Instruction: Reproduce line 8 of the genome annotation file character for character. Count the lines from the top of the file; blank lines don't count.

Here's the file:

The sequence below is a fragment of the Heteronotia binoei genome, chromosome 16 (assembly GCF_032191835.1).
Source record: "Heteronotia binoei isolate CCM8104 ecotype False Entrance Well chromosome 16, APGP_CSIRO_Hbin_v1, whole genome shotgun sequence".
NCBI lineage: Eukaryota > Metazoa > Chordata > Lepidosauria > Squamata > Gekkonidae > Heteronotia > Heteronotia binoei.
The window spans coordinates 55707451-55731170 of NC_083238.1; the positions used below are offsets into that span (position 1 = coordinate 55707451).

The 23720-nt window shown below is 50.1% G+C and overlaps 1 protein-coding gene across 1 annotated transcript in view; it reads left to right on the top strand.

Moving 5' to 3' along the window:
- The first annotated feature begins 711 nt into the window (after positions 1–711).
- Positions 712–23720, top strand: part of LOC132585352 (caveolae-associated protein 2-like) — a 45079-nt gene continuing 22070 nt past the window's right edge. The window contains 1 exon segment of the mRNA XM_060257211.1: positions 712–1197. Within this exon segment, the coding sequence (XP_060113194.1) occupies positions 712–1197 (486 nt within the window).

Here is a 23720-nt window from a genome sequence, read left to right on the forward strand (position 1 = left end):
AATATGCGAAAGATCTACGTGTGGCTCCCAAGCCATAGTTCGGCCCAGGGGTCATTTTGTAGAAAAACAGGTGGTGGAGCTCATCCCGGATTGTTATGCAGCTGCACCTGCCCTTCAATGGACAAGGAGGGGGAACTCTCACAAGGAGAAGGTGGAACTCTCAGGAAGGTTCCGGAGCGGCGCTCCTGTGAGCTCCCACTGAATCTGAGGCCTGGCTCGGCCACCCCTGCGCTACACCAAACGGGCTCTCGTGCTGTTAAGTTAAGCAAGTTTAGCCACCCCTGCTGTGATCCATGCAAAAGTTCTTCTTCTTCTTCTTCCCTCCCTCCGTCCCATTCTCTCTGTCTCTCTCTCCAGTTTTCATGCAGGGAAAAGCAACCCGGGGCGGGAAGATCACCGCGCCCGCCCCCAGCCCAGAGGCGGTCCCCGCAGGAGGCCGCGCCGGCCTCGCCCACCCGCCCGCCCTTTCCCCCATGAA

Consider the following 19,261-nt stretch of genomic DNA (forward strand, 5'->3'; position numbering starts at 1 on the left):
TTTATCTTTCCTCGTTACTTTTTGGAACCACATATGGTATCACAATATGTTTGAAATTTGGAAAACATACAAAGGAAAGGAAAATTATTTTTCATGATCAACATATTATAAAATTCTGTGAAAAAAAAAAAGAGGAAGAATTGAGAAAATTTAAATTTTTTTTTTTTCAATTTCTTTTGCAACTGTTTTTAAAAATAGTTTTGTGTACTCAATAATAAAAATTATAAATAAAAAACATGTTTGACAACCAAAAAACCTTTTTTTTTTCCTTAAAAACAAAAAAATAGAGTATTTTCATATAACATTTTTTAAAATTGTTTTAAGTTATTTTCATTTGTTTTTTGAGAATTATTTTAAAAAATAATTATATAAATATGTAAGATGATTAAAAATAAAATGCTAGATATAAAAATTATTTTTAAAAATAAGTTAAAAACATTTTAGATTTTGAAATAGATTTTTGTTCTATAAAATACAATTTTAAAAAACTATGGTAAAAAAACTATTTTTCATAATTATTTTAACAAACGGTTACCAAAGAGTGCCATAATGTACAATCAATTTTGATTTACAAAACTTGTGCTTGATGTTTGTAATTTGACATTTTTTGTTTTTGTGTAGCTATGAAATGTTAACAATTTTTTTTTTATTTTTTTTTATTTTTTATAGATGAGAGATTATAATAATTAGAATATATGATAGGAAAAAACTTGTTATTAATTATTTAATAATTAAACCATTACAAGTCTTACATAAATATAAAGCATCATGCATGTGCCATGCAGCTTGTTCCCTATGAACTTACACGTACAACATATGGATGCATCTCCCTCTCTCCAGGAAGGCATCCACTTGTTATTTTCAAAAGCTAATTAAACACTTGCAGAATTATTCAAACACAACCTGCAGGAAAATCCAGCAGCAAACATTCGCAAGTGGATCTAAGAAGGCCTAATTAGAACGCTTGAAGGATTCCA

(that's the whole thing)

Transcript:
- Positions 712–23720, top strand: part of LOC132585352 (caveolae-associated protein 2-like) — a 45079-nt gene continuing 22070 nt past the window's right edge. The window contains 1 exon segment of the mRNA XM_060257211.1: positions 712–1197. Within this exon segment, the coding sequence (XP_060113194.1) occupies positions 712–1197 (486 nt within the window).